desc 'Run mutation tests on the full AssetPackager namespace'
task :mutant do
  result = Mutant::CLI.run(%w[-Ilib -rasset_packager --use rspec --score 100 AssetPackager*])
  fail unless result == Mutant::CLI::EXIT_SUCCESS
end

Now to dissect the mutants that are left alive. For each altered version of the code that made it past our defenses mutant gives us an easy to read diff.

-  when ["http", "https"].include?(uri.scheme) || (uri.scheme.nil? && uri.host)
+  when ["http", "https"].include?(uri.scheme)

Here our sabotaging mutation tester deleted the second half of the conditional, which is supposed to recognize URIs of the form //example.com/foo/bar. This was indeed a case we forgot to cover in our tests, but that’s easy to fix.

include_examples 'remote URIs', '//foo.bar/baz'

The second diff initially leaves us a bit stumped though.

-    File.read(cwd.join(uri.path))
+    File.read(uri.path)

We need to be able to resolve both absolute (/foo/bar/style.css) and relative (assets/stuff.js) local files. For relative paths, we look them up starting from the “current working directory” or cwd, a Pathname instance. For absolute paths, join will simply pass through the absolute path. This code should cover both cases, and we cover both in our tests, but according to mutant removing the call to cwd.join doesn’t make a difference. The test for the relative path isn’t working properly.

On closer inspection, the path used in our test as the “working directory” is the same location from which we run the tests. In the mutated version, File.read gets the relative path, and resolves it for us. To make sure our path resolution works as expected we need to change the test to work off a different directory.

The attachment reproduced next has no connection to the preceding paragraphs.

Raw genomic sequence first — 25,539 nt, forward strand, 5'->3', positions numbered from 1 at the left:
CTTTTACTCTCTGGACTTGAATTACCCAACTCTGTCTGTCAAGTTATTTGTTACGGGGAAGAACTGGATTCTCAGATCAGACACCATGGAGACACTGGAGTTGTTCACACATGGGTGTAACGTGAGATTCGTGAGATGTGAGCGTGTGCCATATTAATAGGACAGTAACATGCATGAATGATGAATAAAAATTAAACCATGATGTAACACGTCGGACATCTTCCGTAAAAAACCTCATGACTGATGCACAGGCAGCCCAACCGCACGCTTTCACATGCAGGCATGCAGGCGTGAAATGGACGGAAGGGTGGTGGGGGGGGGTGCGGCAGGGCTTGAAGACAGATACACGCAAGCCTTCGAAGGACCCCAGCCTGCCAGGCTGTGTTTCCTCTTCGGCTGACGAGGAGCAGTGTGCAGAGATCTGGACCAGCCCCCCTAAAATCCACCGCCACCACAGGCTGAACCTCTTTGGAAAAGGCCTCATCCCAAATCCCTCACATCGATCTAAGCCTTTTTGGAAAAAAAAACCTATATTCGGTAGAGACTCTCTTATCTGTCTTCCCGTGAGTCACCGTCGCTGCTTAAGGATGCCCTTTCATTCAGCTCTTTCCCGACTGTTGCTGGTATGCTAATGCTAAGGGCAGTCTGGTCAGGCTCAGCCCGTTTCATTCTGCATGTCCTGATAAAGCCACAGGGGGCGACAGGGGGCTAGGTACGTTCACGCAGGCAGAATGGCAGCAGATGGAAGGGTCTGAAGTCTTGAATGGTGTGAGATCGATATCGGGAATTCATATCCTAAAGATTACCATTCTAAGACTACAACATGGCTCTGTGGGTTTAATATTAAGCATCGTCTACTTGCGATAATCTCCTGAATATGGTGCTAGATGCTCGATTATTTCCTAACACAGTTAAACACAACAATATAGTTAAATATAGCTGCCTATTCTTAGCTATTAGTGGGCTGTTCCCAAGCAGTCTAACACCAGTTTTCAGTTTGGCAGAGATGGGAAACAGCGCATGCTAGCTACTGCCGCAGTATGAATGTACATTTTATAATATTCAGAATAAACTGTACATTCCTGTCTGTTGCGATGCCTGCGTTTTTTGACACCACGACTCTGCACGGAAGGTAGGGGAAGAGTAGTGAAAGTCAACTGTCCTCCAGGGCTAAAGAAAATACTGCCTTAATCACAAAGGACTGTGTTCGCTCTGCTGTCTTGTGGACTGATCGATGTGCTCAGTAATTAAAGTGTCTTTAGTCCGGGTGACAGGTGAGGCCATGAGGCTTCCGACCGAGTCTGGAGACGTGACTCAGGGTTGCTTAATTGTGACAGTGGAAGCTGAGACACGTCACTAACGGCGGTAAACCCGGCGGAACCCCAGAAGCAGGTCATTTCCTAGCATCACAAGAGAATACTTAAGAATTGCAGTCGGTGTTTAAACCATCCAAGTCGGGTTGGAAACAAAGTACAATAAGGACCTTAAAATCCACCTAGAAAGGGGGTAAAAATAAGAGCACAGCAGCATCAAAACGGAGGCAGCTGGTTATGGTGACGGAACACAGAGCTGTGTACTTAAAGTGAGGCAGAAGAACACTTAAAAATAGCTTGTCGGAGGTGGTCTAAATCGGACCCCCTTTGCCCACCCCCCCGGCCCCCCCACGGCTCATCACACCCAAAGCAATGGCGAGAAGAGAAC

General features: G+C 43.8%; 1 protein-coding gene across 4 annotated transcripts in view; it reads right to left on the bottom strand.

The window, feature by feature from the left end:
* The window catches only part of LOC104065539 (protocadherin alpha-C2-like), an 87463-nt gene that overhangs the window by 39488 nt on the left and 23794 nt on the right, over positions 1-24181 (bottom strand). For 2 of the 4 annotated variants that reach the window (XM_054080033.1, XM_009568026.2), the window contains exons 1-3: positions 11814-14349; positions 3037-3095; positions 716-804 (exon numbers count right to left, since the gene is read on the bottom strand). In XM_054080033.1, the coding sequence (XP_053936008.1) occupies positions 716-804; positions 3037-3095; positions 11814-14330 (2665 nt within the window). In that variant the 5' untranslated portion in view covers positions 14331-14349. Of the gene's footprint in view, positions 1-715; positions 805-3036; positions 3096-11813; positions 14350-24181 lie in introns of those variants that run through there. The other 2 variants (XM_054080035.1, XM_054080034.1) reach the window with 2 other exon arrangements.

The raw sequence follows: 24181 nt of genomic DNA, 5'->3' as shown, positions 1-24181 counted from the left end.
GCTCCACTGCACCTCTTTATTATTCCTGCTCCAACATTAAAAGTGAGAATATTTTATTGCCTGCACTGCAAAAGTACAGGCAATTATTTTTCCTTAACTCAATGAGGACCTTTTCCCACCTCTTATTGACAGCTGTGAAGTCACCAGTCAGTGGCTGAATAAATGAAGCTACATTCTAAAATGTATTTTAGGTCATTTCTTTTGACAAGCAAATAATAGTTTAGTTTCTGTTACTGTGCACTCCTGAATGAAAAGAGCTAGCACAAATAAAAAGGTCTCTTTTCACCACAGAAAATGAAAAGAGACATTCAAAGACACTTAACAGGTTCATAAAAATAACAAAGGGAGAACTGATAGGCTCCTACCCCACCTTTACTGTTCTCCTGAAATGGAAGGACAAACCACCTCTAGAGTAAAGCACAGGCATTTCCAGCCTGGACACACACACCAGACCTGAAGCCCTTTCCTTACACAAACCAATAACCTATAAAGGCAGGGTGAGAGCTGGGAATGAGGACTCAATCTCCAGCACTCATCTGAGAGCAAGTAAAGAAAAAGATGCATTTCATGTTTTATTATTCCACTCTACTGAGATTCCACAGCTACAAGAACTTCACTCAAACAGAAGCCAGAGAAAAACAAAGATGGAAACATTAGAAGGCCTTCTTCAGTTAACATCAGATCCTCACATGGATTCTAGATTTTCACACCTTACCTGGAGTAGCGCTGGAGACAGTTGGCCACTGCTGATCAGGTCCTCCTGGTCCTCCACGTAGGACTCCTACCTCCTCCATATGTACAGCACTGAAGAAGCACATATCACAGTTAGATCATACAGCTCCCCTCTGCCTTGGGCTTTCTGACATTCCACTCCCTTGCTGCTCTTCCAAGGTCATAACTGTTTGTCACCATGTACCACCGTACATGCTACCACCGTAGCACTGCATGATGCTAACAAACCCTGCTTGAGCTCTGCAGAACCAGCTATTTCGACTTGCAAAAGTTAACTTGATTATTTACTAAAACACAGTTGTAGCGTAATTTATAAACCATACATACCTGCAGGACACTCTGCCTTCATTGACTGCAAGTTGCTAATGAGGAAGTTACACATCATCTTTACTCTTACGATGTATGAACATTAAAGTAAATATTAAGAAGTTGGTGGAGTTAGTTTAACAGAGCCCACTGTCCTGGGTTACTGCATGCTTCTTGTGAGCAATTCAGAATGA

describe 'with a relative path' do
  let(:cwd) { super().join('spec/fixtures') }
  let(:uri) { fixture_pathname.relative_path_from(cwd).to_s }
  include_examples 'local files'
end

It is possible that a test-first, watch-the-test-fail style of development would have caught this error. But through the life of a bigger project, some things are bound to be missed. Especially after refactoring, you’ll encounter lots of live mutants indicating untested behavior. By going back to full mutation coverage, you will also find any defects that slipped in while refactoring.

Mutation testing isn’t new, in fact it’s been around since the seventies, and an experimental gem called Heckle was the first to bring mutation testing to Ruby. Heckle had some significant shortcomings, however. It never supported all possible Ruby syntax, and the latest release dates from 2009, making newer Ruby versions completely off limits.

This led Markus Schirp, part of the ROM team (formerly: DataMapper), to start working on Mutant. An ambitious effort to write a robust, production-ready mutation tester. Mutant is still pre-1.0, but is already used with success on various open source and commercial projects.

It’s no small feat to get a tool like Mutant right. A problem seen in the early days was that by altering the syntax tree, Mutant could generate code that isn’t syntactically valid Ruby, such as the following:

def foo(a = 1, b, c = 2) # second optional argument deleted

These problems seem to all have been solved now. Under the hood, Mutant is powered by the excellent Parser and Unparser gems, which have been validated against Rubyspec, the Rails code base, and more.

Mutant is currently available for MRI and Rubinius. JRuby support is planned, but stalled on the fact that JRuby does not support the fork system call. Support for Ruby 2.1.0 is unstable.

If your Ruby version supports it, you need to get Mutant into your workflow. It may save your app’s life.